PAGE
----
From that time on Jesus began to explain to his disciples that he must go to Jerusalem and suffer many things at the hands of the elders, the chief priests and the teachers of the law, and that he must be killed and on the third day be raised to life.
We begin the long road to Jerusalem with these words of Jesus; from here on, the mission of the Messiah is the focus as Jesus tries to make His disciples understand what it means for Him to complete His messianic mission. He has not come to save Israel from the Romans and to restore it to its glory days a great nation; He has come to save Mankind and establish an entirely different kind of kingdom.
Peter, after his mountaintop moment of divine revelation comes crashing back to earth, for he does not yet see what the mission is: “Never, Lord!” he said. “This shall never happen to you!” (16:22b). Jesus’ response is swift and sure: “Get behind me Satan” (16:23). Peter’s expression of love was based upon purely human concerns; he didn’t want Jesus to have to suffer and die at the hands of the authorities, which is natural enough, but if his wishes were to come to pass, they would thwart entirely the eternal purposes of God.
This section will prove to be a lesson in counter-intuitive though processes, and thus, we need to pay special attention, for our thought processes, like those of Peter, tend toward human understanding and desires.
Then Jesus said to his disciples, “Whoever wants to be my disciple must deny themselves and take up their cross and follow me. For whoever wants to save their life will lose it, but whoever loses their life for me will find it. What good will it be for someone to gain the whole world, yet forfeit their soul? Or what can anyone give in exchange for their soul? For the Son of Man is going to come in his Father’s glory with his angels, and then he will reward each person according to what they have done. (16:24-27)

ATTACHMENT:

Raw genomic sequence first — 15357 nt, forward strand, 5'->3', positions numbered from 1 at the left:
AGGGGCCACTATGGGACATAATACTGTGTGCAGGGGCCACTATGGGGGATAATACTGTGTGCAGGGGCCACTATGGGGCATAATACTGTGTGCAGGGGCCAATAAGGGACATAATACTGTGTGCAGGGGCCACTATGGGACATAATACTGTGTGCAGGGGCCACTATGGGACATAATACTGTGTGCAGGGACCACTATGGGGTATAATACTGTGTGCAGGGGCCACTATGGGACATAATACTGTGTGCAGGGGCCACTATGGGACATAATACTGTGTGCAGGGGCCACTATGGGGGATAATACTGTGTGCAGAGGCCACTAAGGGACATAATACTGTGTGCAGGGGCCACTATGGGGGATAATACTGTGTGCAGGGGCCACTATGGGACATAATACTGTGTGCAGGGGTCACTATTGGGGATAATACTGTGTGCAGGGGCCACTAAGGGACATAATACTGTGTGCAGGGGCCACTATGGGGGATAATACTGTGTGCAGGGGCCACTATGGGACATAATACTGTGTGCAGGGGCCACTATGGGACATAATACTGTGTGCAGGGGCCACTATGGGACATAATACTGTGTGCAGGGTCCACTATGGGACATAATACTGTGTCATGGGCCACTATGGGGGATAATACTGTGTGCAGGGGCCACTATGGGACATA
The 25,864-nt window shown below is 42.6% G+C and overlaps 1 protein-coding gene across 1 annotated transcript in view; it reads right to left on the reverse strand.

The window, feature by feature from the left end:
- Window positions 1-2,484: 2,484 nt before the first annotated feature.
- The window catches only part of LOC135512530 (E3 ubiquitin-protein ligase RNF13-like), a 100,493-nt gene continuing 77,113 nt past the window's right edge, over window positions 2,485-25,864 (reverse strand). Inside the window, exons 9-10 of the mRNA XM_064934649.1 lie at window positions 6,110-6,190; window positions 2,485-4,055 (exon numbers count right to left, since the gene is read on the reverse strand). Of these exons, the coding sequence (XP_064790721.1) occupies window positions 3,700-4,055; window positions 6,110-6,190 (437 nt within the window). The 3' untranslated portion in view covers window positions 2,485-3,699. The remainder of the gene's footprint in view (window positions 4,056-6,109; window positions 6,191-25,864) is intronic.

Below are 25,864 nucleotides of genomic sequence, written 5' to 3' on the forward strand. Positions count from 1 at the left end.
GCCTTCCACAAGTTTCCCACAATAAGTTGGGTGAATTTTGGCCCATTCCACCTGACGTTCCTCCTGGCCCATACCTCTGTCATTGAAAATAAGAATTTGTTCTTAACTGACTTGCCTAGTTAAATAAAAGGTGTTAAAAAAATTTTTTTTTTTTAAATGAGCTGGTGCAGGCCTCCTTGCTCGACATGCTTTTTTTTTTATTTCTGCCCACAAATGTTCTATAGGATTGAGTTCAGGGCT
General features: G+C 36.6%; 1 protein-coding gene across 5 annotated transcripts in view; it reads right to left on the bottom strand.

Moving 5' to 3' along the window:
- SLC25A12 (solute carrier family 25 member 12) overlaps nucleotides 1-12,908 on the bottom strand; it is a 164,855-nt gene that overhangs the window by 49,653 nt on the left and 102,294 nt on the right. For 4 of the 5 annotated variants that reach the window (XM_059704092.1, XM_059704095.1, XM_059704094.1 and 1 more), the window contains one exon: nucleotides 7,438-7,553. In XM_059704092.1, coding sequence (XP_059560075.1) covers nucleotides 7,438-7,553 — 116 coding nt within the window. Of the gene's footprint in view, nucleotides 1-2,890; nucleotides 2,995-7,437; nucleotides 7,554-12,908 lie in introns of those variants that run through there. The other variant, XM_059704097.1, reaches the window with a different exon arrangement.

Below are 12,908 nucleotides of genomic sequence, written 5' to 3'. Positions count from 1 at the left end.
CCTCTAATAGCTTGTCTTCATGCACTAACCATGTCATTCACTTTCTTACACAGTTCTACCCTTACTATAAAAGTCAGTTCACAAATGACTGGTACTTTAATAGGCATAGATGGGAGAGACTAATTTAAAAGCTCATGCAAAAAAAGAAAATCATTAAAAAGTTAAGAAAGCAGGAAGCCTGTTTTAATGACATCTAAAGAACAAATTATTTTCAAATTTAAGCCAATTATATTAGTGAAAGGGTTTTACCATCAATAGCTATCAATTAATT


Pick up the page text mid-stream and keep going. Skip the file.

This paragraph is marked by a contrast between the human will and perception, and the divine will and perception, much as in Paul’s “flesh versus spirit” passages. We must deny ourselves, take up our crosses and follow Jesus, much as Paul would say that we must put the “old man” aside and live according to the Spirit. We may “find” our lives, and thus lose them by finding our human, earthly selves and live according to the ways of this world, or we may lose that life, and find eternal life with Christ; which will it be? To follow Jesus is to set aside the purely human and physical and take up a higher, heavenly calling based upon our hope for that which is unseen, and thus counter-intuitive. Yet, Jesus had one more point to offer in this regard:
“Truly I tell you, some who are standing here will not taste death before they see the Son of Man coming in his kingdom.” (16:28)
It is my rather peculiar duty to point out that this verse is actually a controversial one in many quarters, for there are commentators who actually say that this verse is intended for our time, and refers to the Second Coming. Obviously, if one actually reads it, there is no way to assert anything other than the fact that Jesus was speaking of the Twelve who were right there listening to Him. Eleven of them would see the coming of the Kingdom at Pentecost, in fact, they would participate in the coming of the Kingdom on that day, and so the Kingdom has been with us ever since.